In order to overcome the problems regarding the use of pure vegetable oils in diesel engines, these oils can be converted to biodiesel by transesterification with methanol. The end product of this process is a fuel that is similar to fossil diesel. Fuel properties of biodiesel are much better than those of pure vegetable oil in terms of stability, viscosity (although it is still higher than fossil diesel) and cetane number. The volumetric energy content of biodiesel is about 10% lower than that of diesel. An important by-product of biodiesel production is glycerine that can be sold to the cosmetic and pharmaceutical industry. In Europe, the most commonly used biodiesel is Rapeseed Methyl Ester (RME).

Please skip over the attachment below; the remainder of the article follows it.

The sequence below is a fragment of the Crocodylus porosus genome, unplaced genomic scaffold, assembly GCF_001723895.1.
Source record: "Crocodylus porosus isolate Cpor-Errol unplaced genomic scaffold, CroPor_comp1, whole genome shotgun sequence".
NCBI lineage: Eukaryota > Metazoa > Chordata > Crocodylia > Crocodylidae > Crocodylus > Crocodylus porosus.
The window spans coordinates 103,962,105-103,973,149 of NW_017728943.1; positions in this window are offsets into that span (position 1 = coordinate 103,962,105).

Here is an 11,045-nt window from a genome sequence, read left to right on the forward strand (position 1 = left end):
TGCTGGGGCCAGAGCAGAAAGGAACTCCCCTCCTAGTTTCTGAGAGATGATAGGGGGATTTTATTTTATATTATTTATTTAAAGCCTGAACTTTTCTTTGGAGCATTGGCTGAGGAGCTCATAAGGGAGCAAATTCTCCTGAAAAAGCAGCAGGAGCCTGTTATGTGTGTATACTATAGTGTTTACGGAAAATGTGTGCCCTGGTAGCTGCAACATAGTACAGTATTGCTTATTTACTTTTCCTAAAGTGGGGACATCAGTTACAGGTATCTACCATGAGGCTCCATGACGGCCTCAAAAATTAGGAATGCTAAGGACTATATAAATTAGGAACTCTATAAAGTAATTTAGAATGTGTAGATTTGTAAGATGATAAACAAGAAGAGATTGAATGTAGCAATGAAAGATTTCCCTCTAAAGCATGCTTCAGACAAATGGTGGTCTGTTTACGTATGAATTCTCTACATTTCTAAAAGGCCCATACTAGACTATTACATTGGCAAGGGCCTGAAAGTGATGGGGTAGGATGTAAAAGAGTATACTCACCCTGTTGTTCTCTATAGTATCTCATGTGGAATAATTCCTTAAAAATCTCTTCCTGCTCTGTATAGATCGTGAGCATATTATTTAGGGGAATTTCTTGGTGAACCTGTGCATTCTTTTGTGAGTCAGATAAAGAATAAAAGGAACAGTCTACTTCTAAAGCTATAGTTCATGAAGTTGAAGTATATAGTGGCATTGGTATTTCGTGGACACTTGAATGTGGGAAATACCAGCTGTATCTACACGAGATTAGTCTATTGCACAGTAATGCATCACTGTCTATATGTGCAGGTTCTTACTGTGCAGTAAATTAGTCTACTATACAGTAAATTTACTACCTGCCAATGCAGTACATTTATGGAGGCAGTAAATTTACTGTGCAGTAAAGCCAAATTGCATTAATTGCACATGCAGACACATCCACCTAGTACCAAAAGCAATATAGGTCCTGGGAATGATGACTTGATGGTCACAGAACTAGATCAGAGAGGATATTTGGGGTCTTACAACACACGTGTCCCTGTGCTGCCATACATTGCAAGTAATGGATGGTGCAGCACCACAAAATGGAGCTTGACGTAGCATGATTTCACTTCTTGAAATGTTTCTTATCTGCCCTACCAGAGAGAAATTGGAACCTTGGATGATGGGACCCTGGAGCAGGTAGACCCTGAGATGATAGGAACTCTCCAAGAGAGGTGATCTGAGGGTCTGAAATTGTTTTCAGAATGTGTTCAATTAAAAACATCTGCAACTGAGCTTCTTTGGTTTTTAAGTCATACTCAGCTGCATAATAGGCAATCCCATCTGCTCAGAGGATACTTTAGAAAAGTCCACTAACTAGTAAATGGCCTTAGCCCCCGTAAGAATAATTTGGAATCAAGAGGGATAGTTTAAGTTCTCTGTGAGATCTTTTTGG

However, other vegetable oils can also be used as feedstocks, as well as used fats, such as waste cooking oils from restaurants. Biodiesel can be blended with fossil diesel up to a proportion of 20% without the necessity of adapting the vehicle engine for application of biodiesel. If higher proportions of biodiesel are applied, a number of relatively minor changes are required, such as the use of alternative materials due to the chemical aggressiveness of biofuels towards metallic materials, rubber seals, coatings and elastomers that are used in vehicle engines. Furthermore, there are some implications for handling and storage of biodiesel, since it should be kept away from air and water. Biodiesel is used in low-biofuel blends (typically 5%, in line with the European diesel standard) with fossil diesel, for example, in France, Italy, Germany, and Sweden. Higher proportion blends (France and Czech Republic, blends of 30% and 31% biodiesel, respectively) and pure biodiesel (Germany, Austria) also occur using modified vehicle engines.